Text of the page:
Confraternity Bible: New Testament and Supplemental Commentary

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1 TIMOTHY - Introduction

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1 Timothy - Introduction

Supplemental Commentary:



Three Epistles of St. Paul (1 and 2 to Timothy and the Epistle to Titus) are called "pastoral" because they are addressed, not to any church as a group, but rather to its head or pastor for his guidance in the rule of the church.  All three are closely connected in form and content.  Their genuineness is attested by the universal and persistent tradition of the Church from the outset as shown in early ecclesiastical records; and their style in some places is so characteristically Pauline as to preclude a forgery.  As well on historical grounds as by reason of ecclesiastical tradition we must admit that St. Paul was twice a prisoner at Rome.  These Epistles were written during the interval between his liberation from his first captivity, 63 A.D. (Acts 28, 30-31), and his death, probably in the year 67.


St. Timothy was of Lystra in Lycaonia.  Born of a Gentile father and a Jewish mother, he may have been converted on St. Paul's first visit to Lystra (Acts 14, 7 ff).  On the Apostle's second visit, Timothy enjoyed general esteem and was recommended as a suitable co-laborer of St. Paul despite his youth (Acts 16, 2 ff).  Thereafter Timothy was Paul's most beloved disciple; and in the Acts 16-20 we read of his missionary labors with Paul during the Apostle's journeys up to his final return to Jerusalem.  The Acts make no further mention of Timothy, but from the Epistles of the Captivity we learn that Timothy was at Rome during the Apostle's first captivity, and in Phil. 2, 19 there is the indication that Timothy will be sent shortly to Macedonia.

To explain to occasion and purpose of this Epistle, we assume that when Paul was released from the first Roman imprisonment, he probably visited Spain and soon returned to the Orient.  The Epistle to Titus (1, 5) notes a brief visit to Crete.  Proceeding to Ephesus, Paul found serious disorders due to certain teachers of the same mentality as the agitators of the Lycus valley (see Colossians).  They dealt with myths and genealogies of a Jewish nature and urged abstinence from certain foods and other ascetical practices based on a dualistic mysticism.  They would later, St. Paul says, prohibit marriage; and they were covetous and troublesome.  Paul's stay in Ephesus was short, for he was anxious to reach Macedonia, so he left Timothy to handle the situation.  Later he wrote him precise instructions in this Epistle.  While not remarkable for its good order, a twofold thought is dominant.  Timothy must energetically combat these false teachers and actively engage in the work of organizing the community.  The thought of the Apostle moves restlessly back and forth on these two points, fully aware of the danger that threatened from his own experiences of the insolence of the false teachers.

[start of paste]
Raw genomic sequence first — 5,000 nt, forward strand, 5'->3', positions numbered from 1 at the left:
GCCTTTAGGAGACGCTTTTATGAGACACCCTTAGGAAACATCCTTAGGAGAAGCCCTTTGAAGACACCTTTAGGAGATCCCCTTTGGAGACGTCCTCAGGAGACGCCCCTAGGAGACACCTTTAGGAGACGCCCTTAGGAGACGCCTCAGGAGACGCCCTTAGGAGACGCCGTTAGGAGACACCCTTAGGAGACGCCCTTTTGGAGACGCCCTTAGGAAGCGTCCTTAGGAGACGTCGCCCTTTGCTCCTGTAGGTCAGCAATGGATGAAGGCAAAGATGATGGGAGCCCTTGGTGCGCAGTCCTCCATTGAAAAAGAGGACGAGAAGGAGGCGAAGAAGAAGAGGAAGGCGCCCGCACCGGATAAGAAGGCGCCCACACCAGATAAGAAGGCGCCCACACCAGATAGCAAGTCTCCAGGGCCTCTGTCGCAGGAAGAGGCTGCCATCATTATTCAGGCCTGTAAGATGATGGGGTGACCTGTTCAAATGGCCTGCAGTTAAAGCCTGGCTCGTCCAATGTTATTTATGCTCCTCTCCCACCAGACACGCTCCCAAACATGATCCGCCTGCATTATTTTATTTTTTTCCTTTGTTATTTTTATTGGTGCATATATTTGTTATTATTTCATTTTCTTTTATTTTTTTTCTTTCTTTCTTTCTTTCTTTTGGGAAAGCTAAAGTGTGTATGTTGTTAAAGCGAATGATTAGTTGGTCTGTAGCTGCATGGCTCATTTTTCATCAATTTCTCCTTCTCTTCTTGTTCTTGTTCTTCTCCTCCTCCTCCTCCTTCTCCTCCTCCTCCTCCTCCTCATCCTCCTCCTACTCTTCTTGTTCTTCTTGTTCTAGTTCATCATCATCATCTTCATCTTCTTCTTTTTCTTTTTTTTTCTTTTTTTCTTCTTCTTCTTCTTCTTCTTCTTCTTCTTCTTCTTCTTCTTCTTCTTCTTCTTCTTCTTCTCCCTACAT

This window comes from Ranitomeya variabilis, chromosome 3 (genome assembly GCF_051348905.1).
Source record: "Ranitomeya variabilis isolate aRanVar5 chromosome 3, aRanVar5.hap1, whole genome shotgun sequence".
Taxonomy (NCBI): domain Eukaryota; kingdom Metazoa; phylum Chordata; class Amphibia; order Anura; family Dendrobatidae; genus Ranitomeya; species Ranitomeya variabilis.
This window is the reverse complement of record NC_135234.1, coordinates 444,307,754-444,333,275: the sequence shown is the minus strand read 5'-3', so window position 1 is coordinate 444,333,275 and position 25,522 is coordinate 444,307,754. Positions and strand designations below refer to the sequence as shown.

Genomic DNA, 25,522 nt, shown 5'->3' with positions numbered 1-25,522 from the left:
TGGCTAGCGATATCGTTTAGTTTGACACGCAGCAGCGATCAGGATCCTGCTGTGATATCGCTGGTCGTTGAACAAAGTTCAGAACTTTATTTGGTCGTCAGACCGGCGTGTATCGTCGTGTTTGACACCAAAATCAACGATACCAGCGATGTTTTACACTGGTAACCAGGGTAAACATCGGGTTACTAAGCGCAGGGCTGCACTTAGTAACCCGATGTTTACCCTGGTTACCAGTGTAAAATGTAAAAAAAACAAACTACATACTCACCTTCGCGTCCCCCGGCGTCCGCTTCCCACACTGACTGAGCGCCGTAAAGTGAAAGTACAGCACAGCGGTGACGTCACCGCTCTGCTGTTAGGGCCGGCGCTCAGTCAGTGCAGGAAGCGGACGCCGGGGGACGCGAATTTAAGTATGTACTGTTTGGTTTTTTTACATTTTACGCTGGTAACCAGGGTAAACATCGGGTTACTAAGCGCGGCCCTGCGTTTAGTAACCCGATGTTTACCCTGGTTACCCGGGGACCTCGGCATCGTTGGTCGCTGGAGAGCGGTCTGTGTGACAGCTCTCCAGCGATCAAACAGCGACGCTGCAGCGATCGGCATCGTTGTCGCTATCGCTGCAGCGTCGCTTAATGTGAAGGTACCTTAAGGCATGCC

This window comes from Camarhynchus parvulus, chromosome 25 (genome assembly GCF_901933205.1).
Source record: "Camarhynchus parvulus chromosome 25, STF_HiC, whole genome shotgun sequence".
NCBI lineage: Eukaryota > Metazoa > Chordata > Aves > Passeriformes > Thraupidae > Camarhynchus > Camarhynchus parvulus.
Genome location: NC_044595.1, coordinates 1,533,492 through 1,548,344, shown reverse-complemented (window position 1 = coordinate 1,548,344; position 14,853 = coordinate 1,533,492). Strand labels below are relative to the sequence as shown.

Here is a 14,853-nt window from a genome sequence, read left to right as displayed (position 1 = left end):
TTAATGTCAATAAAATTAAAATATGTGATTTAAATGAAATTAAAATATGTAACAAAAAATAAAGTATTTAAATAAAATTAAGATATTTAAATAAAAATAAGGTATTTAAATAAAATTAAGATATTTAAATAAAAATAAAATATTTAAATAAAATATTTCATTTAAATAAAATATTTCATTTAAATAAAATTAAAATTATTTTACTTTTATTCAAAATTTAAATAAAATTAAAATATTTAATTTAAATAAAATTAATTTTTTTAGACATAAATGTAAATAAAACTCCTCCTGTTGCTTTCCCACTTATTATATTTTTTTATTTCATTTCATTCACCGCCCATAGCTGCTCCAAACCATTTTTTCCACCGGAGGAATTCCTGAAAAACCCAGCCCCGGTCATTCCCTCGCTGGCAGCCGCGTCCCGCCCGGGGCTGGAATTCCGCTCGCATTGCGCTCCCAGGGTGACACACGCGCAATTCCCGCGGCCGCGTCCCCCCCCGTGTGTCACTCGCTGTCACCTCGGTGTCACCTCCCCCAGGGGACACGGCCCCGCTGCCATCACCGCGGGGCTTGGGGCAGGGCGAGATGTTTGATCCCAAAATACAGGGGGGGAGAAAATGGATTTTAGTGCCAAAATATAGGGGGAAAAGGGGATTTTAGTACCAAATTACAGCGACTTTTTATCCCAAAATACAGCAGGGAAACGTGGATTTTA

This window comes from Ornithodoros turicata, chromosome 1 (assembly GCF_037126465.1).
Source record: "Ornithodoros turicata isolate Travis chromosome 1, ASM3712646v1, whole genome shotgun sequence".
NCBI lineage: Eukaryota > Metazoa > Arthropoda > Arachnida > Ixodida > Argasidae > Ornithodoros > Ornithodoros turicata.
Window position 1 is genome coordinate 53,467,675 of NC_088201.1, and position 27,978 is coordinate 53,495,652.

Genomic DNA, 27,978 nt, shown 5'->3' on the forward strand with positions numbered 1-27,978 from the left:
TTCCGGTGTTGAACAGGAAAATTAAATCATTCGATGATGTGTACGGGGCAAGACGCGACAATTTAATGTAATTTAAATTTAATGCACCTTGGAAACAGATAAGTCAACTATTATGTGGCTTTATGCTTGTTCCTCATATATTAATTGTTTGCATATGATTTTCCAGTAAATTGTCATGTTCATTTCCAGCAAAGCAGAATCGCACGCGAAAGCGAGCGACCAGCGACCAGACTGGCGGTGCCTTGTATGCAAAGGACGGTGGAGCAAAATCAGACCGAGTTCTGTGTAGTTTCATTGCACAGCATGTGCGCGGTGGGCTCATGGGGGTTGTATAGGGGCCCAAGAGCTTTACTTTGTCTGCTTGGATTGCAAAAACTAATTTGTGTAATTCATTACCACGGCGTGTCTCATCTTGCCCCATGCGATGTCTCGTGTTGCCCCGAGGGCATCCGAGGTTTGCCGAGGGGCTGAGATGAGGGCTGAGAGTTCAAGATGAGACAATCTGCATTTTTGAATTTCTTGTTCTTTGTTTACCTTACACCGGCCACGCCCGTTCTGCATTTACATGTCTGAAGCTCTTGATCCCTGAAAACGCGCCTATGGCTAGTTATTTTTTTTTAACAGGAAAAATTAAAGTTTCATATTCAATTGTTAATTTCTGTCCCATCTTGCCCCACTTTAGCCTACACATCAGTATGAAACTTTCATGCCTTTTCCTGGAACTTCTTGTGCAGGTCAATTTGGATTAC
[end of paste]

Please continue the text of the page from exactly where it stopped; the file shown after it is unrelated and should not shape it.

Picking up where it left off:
When St. Paul wrote to Titus, he was somewhere in Macedonia and declared his intention of spending the winter at Nicopolis in Epirus (Titus 3, 12).  This Epistle to Timothy finds him at Rome, and already a prisoner for some time.  We conjecture from the Epistle that he had visited Ephesus and was arrested there but had been remanded to Rome for trial.  The Apostle has conducted a fairly successful defense but expects an unfavorable sentence.  His imprisonment is strict, nearly all his companions except Luke have left Rome and in his isolation he feels the need of seeing Timothy.  This letter is an urgent invitation to join him, yet the Apostle is concerned to strengthen the soul of his beloved disciple to act vigorously against the separatist teachers during the time he will continue at Ephesus.  Written 66 A.D., it is the last extant letter of St. Paul and in its moving urgency may be justly considered his spiritual will and testament.